Re-Drafting the Loaded 1996 NBA Draft

1996 is easily on the short list for the greatest NBA Draft of all time. Besides 1984, none stands out as being clearly better. Let’s take a look at how it would go in retrospect, now that each player’s entire career has played out.

10. Indiana Pacers – Shareef Abdur-Rahim

As a result of this re-draft, the Pacers most likely don’t end up with Jermaine O’Neal down the road from the Blazers, so Abdur-Rahim will do. He was also better at an earlier age than O’Neal, so he would have helped a lot with those Reggie Miller/Mark Jackson/Jalen Rose teams of the late 1990s and early 2000s that pushed the MJ-era Bulls to the limit.

9. Dallas Mavericks – Stephon Marbury

Stephon Marbury could do whatever he wanted on a basketball court. He could have been a Chris Paul/Steph Curry blend had he so chosen. Unfortunately, he only cared about putting up stats, didn’t take care of his body, and as far as we can tell, never contributed to a winning atmosphere (this was proven out when Jason Kidd replaced him in New Jersey and the Nets immediately went to two straight NBA Finals). He also had his last good NBA season at the age of 27.

However, he also originally left Minnesota (his original sin) because of the weather and the fact that KG was already the guy there. Dallas has nice weather, low taxes, and Dirk wouldn’t have been drafted for two more years, allowing Marbury to establish himself. We bet his career turns out better beginning in Dallas than it did in Minnesota. And if not, the Mavs would at least know the warning signs of his impending demise and be able to trade him preemptively if they had to.

8. New Jersey Nets – Peja Stojakovic

Despite being drafted by Minnesota, Stephon Marbury ended up in New Jersey before the age of 22. He put up good numbers there, but playing close to home wasn’t a great fit and the Nets dealt him for Jason Kidd within two and a half years. Remembering that experience, the Nets end up with the safer choice here in Peja, an upgrade on their actual choice of Kerry Kittles. Marbury had more natural talent, but Stojakovic’s career has aged much better, especially when you include advanced stats. Peja’s 2003-04 season was also (probably) better than any single campaign that Starbury put together.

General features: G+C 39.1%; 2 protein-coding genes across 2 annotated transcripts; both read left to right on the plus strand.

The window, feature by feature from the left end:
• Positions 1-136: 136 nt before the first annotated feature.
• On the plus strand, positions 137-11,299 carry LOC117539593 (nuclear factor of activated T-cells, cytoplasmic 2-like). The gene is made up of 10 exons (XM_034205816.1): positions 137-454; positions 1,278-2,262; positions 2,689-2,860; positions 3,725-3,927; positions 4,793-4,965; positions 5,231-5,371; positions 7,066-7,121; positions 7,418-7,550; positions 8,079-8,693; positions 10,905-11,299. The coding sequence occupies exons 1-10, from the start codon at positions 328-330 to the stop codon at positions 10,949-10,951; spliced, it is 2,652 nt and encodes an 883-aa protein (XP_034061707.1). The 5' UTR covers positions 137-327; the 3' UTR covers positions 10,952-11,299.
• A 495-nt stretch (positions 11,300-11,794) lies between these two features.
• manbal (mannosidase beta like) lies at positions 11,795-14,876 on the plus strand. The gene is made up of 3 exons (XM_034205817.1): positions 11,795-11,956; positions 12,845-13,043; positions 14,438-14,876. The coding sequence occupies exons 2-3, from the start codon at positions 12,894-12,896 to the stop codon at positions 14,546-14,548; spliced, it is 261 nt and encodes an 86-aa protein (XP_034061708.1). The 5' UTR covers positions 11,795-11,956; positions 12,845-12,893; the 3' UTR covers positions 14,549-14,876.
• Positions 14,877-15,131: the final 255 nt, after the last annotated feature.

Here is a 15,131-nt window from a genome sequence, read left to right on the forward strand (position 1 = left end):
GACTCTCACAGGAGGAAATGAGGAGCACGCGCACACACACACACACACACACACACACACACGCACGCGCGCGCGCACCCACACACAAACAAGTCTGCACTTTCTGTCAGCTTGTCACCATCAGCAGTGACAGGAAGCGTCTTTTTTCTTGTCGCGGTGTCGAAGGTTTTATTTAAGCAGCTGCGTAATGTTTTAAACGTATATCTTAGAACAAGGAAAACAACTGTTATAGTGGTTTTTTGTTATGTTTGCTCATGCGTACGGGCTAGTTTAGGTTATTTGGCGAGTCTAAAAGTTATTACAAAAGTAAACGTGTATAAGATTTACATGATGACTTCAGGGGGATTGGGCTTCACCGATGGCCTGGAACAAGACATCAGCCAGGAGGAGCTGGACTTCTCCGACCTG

7. Los Angeles Clippers – Antoine Walker

The Clippers pull a very Clipper-y move here and decide to remember Walker as better than he actually was. It feels like something they would do, doesn’t it? Walker was a brutally inefficient scorer who compounded the ugliness with turnovers. He also should have carried 20 less pounds.

Despite that, he was an extremely versatile player who made an impact immediately in the NBA and stayed at a near-All-Star level for close to a decade with the Celtics. The flaws were real, but it also isn’t fair to throw the baby out with the bathwater.

6. Boston Celtics – Jermaine O’Neal

O’Neal could have played well with Paul Pierce. He was a six-time consecutive All-Star from 2002 to 2007, exactly the years of Pierce’s rise into superstardom. He could have been a strong number two to The Truth for nearly a decade, and then a number three or four for another five years after that. He was never electrifying, but his game fit the times, and it’s hard to argue with his production out of the #6 spot in the draft. O’Neal also would have been a better partner for Pierce during the Celtics’ quasi-contending years (2003-ish) than Walker was.

5. Minnesota Timberwolves – Marcus Camby